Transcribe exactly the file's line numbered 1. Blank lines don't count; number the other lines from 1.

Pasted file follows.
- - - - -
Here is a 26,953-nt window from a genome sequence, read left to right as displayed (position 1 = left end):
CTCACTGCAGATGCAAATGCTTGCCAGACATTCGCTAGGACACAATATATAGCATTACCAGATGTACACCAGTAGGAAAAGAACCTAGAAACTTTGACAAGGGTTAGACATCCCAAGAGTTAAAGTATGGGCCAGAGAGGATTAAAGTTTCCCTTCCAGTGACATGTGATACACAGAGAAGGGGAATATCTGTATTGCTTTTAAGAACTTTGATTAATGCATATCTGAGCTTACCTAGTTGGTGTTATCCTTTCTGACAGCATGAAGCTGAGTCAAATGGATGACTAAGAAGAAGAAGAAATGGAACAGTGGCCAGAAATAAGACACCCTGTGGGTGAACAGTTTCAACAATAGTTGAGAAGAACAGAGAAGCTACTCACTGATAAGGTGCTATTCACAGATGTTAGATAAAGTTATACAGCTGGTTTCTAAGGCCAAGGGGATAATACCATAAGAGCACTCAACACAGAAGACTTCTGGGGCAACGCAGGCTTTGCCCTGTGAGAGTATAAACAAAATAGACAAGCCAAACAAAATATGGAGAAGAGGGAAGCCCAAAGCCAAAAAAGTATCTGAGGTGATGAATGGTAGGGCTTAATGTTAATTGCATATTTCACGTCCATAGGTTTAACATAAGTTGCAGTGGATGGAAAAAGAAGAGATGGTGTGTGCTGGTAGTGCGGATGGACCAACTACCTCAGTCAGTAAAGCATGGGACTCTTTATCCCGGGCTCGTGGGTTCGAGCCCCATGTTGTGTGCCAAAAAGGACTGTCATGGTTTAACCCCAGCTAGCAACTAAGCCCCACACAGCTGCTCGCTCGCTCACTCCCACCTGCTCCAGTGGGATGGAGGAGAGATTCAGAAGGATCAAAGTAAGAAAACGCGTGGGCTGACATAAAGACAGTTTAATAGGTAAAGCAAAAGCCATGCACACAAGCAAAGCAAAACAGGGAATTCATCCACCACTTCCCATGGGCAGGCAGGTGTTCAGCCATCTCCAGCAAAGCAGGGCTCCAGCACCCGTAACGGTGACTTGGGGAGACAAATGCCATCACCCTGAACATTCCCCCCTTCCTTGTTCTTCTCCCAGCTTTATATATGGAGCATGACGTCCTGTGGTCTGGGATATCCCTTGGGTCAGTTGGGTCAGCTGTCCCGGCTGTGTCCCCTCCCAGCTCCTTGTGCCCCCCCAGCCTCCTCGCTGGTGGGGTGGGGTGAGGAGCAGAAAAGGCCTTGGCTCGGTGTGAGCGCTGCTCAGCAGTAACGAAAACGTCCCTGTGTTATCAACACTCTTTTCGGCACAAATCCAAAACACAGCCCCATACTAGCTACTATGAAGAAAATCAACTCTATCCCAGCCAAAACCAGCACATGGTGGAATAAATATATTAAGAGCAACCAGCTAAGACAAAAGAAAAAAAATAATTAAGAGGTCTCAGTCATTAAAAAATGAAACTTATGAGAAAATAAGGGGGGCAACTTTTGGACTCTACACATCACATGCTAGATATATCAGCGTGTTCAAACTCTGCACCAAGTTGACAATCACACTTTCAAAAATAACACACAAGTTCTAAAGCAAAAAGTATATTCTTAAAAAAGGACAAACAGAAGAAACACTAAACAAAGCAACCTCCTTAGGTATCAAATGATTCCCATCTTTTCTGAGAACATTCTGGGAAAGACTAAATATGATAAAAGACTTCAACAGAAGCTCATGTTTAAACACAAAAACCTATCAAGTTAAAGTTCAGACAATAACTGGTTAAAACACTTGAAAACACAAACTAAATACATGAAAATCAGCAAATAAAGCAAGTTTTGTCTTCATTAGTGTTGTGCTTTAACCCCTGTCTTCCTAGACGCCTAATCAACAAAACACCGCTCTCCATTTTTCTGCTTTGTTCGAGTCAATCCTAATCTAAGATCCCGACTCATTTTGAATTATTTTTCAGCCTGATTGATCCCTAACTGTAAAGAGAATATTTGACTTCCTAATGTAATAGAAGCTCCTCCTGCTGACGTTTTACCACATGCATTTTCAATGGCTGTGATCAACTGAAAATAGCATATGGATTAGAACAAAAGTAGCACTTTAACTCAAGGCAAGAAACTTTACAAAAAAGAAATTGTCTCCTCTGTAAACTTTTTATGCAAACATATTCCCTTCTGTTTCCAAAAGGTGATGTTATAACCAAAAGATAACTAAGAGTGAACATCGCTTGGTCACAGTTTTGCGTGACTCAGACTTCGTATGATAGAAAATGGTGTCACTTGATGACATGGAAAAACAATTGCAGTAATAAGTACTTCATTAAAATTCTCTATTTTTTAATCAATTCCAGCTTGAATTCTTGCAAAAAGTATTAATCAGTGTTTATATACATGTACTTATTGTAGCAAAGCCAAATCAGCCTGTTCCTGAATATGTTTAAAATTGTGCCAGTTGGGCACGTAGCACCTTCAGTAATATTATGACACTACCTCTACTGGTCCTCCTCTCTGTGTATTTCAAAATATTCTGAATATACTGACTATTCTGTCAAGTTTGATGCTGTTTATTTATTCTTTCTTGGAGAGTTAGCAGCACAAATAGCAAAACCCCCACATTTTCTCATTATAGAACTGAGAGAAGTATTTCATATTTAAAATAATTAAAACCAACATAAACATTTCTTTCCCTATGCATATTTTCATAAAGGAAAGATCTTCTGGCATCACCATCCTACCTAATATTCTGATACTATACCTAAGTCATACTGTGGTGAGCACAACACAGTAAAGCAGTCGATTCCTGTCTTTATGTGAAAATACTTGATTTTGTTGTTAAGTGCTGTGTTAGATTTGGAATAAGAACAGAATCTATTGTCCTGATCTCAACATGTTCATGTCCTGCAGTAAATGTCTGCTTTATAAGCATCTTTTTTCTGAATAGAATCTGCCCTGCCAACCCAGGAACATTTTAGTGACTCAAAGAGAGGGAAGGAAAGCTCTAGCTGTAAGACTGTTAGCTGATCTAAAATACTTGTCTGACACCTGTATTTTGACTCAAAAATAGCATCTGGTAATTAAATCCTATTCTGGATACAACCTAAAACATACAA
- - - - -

Here is a 26,953-nt window from a genome sequence, read left to right as displayed (position 1 = left end):